May's Brexit ambition appears far from Brexiteers' American dream
6 March 2018. By Matthew Holehouse.
Theresa May's address last week on the UK’s post-Brexit future ran to 6,820 words, but one was noticeably absent: America.
For some members of her government, striking a trade agreement with the United States — and embracing a move toward less regulation that such an accord would drive — was Brexit’s raison d'être.
Yet, the prime minister’s pitch to remain a de facto participant in in high-value sectors of the EU's single market by sticking close to its standards, including in food and chemicals, cuts directly across the US Department of Commerce’s shopping list for a British deal.
Officially, it’s UK government policy to pursue a free-trade agreement with the US. The two sides have started to “prepare the ground” as well as seek to replicate EU-US agreements in nuclear materials, aviation and other fields.
But the US Department of Commerce officials have made it plain that it sees EU standards in food, services and manufactured goods as protectionist, with the bloc’s decision making closed to external influence, excessively opaque and resistant to scientific evidence.
In a recent address in London, US Commerce Secretary Wilbur Ross told British business leaders the administration would expect the UK to “solve” these “key hindrances” to securing a trade pact.
In particular, the US regards the EU’s adoption of regional harmonized standards in toys, medical devices and machinery, and the internal market’s network of national testing and licensing bodies, as a serious barrier to entry for US manufacturers. It also regards the data-reporting requirements under Reach, the EU’s chemicals registration regime, as “onerous” and “simply unnecessary.”
In food and agriculture, the US continuously seeks revisions to the EU’s rules on meat processing, nutritional labelling, geographical indications, hormone treatments, genetic modification and flavorings.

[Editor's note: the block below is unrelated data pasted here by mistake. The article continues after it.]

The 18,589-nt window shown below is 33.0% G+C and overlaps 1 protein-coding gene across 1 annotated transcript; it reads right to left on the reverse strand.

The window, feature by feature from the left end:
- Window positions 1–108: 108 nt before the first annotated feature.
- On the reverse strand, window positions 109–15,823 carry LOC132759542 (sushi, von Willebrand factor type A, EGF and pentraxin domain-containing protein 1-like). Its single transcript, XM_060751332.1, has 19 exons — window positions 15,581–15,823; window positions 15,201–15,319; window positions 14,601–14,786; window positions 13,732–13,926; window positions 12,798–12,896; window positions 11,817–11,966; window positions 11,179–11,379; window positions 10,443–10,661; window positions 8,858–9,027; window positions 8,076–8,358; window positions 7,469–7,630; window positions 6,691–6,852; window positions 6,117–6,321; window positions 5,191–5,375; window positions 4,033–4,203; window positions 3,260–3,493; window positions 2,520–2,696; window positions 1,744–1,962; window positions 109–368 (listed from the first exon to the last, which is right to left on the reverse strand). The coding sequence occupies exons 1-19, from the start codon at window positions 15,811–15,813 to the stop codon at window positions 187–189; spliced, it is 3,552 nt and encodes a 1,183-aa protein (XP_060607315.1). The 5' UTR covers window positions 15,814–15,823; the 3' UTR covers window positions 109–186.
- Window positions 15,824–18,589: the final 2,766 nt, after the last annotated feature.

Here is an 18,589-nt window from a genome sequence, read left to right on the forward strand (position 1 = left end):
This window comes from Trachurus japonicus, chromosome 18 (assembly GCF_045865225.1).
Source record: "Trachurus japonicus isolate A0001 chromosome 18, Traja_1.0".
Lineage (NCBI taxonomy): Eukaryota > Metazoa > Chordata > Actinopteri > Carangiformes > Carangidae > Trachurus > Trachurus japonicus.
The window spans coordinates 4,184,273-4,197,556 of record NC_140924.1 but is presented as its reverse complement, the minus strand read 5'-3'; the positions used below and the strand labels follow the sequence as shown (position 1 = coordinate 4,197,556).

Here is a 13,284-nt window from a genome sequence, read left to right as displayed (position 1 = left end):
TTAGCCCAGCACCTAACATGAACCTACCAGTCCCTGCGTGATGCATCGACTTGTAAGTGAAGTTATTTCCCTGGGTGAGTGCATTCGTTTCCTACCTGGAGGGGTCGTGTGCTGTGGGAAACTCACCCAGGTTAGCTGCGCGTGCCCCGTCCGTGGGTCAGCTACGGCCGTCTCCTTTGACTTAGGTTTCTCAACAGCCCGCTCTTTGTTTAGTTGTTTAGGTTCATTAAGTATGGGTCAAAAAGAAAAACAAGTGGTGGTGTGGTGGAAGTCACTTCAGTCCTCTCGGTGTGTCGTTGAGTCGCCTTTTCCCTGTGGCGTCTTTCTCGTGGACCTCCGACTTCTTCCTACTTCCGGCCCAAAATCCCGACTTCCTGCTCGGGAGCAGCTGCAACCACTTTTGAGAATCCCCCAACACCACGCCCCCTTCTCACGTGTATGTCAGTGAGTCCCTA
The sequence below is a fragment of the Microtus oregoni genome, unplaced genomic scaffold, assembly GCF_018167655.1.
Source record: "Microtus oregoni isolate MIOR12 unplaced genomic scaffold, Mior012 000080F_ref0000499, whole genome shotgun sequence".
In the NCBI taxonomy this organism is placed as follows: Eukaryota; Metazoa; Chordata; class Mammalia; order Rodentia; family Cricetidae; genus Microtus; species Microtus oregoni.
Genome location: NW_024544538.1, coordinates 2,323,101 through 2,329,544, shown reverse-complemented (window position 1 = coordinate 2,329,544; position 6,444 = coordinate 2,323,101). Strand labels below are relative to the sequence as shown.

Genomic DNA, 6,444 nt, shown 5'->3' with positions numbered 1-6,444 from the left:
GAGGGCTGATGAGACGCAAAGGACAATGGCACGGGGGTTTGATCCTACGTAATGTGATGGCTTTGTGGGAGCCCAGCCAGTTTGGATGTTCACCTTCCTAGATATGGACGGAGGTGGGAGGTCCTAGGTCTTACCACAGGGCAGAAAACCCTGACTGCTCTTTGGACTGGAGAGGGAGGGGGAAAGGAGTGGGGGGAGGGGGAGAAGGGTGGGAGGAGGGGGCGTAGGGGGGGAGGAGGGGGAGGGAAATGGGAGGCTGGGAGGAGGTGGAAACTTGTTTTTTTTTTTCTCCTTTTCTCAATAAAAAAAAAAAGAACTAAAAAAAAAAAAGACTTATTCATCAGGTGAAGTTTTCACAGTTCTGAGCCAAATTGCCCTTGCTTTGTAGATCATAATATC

The model that May presented last week would see the UK continue to participate in the EU’s single-market systems of product licensing in sectors such as chemicals, cars, aerospace and medicines.
UK product authorizations in these sectors would continue to be recognized inside the bloc, and the UK would continue to take part in the European Medicines Agency, the European Chemicals Agency, and the European Aviation Safety Agency, May said.
The UK Parliament would therefore voluntarily adopt new EU legislation in these fields, and UK courts would continue to follow the rulings of the bloc’s top court when handling questions of EU law, the prime minister suggested.
In addition, to help mitigate the need for customs checks on the UK-Irish border, the UK intends to cleave to EU sanitary and phytosanitary standards. The EU regards this as an essential component of any agreement to avoid a hard border in Ireland.
In principle, future parliaments would be able to ditch this arrangement in favor of new markets.
But even May acknowledged that moving away from this approach could lead to disruption to integrated supply chains. This implies that a deal with the US on the terms it is seeking would — under her leadership, at least — be very unlikely.
May’s proposed model of partial participation in the single market has been met with deep skepticism in Brussels.
Attempting to peel off sectoral regimes in chemicals, cars and medicines from the wider internal market and its cross-cutting rules on state aid, company formation, labor rights and so on simply couldn’t work, it has been argued.
Even if it did, EU figures fear it would be an invitation to other states to take a pick-and-choose approach to the sectors that suited them.
“What we have been struggling with is the idea that we could somehow reproduce the single market’s benefits, either sector by sector or in some new mechanism,” said Stefaan De Rynck, an adviser to EU chief negotiator Michel Barnier in London yesterday*.
“If you say there will be two legal orders, that the UK Parliament can reject EU laws any time even after closely aligning, you automatically come to the model of a free-trade agreement.”
Even if the UK fails to secure an agreement that maintains its role in the internal market’s regime of mutual recognition, how far can it drift from the EU rulebook?
The Irish border will be one serious constraint, May acknowledged. Businesses will be another: “Businesses who export to the EU tell us that it is strongly in their interest to have a single set of regulatory standards that mean they can sell into the UK and EU markets,” she said.
Public opinion is also skeptical. Echoing the rhetoric of the opposition Labour Party, which is against a deal with the US, May said there’s “no serious political constituency in the UK” for a “race to the bottom in the standards and protections we set.”
“In practice, we are unlikely to want to reduce our standards: not least because the British public would rightly punish any government that did so at the ballot box,” she said last week.
This signposts the prospect of the UK falling between two stools: out of the EU’s internal market, and yet unable to embrace a deep and meaningful trade relationship with the US.
* ”The Brexit Negotiations: the View from Brussels,” London School of Economics, March 5, 2018